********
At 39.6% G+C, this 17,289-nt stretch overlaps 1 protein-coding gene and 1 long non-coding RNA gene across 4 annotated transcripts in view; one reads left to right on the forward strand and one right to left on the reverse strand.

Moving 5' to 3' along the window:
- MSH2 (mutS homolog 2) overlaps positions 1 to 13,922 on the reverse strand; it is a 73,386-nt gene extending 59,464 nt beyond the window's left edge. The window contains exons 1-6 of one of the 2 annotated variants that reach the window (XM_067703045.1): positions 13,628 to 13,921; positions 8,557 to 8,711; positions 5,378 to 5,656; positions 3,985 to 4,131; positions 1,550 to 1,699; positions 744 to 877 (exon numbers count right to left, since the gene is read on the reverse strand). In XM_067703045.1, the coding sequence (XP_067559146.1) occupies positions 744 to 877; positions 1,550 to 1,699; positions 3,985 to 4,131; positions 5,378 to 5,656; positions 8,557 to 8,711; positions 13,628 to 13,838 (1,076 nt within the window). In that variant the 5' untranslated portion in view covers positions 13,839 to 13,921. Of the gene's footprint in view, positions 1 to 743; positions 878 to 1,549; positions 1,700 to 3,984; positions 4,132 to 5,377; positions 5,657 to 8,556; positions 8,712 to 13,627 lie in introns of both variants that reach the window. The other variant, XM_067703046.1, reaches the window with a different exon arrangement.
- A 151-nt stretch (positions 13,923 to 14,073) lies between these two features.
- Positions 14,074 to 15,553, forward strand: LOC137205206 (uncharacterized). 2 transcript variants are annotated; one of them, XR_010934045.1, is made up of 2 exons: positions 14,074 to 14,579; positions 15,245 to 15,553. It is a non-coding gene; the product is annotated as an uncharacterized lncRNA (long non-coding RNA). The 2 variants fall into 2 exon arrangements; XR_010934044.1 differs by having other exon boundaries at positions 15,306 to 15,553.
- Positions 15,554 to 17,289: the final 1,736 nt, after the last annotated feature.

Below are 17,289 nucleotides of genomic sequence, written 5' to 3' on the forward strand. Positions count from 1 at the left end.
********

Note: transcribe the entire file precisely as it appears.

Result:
At 39.6% G+C, this 17,289-nt stretch overlaps 1 protein-coding gene and 1 long non-coding RNA gene across 4 annotated transcripts in view; one reads left to right on the forward strand and one right to left on the reverse strand.

Moving 5' to 3' along the window:
- MSH2 (mutS homolog 2) overlaps positions 1 to 13,922 on the reverse strand; it is a 73,386-nt gene extending 59,464 nt beyond the window's left edge. The window contains exons 1-6 of one of the 2 annotated variants that reach the window (XM_067703045.1): positions 13,628 to 13,921; positions 8,557 to 8,711; positions 5,378 to 5,656; positions 3,985 to 4,131; positions 1,550 to 1,699; positions 744 to 877 (exon numbers count right to left, since the gene is read on the reverse strand). In XM_067703045.1, the coding sequence (XP_067559146.1) occupies positions 744 to 877; positions 1,550 to 1,699; positions 3,985 to 4,131; positions 5,378 to 5,656; positions 8,557 to 8,711; positions 13,628 to 13,838 (1,076 nt within the window). In that variant the 5' untranslated portion in view covers positions 13,839 to 13,921. Of the gene's footprint in view, positions 1 to 743; positions 878 to 1,549; positions 1,700 to 3,984; positions 4,132 to 5,377; positions 5,657 to 8,556; positions 8,712 to 13,627 lie in introns of both variants that reach the window. The other variant, XM_067703046.1, reaches the window with a different exon arrangement.
- A 151-nt stretch (positions 13,923 to 14,073) lies between these two features.
- Positions 14,074 to 15,553, forward strand: LOC137205206 (uncharacterized). 2 transcript variants are annotated; one of them, XR_010934045.1, is made up of 2 exons: positions 14,074 to 14,579; positions 15,245 to 15,553. It is a non-coding gene; the product is annotated as an uncharacterized lncRNA (long non-coding RNA). The 2 variants fall into 2 exon arrangements; XR_010934044.1 differs by having other exon boundaries at positions 15,306 to 15,553.
- Positions 15,554 to 17,289: the final 1,736 nt, after the last annotated feature.

Below are 17,289 nucleotides of genomic sequence, written 5' to 3' on the forward strand. Positions count from 1 at the left end.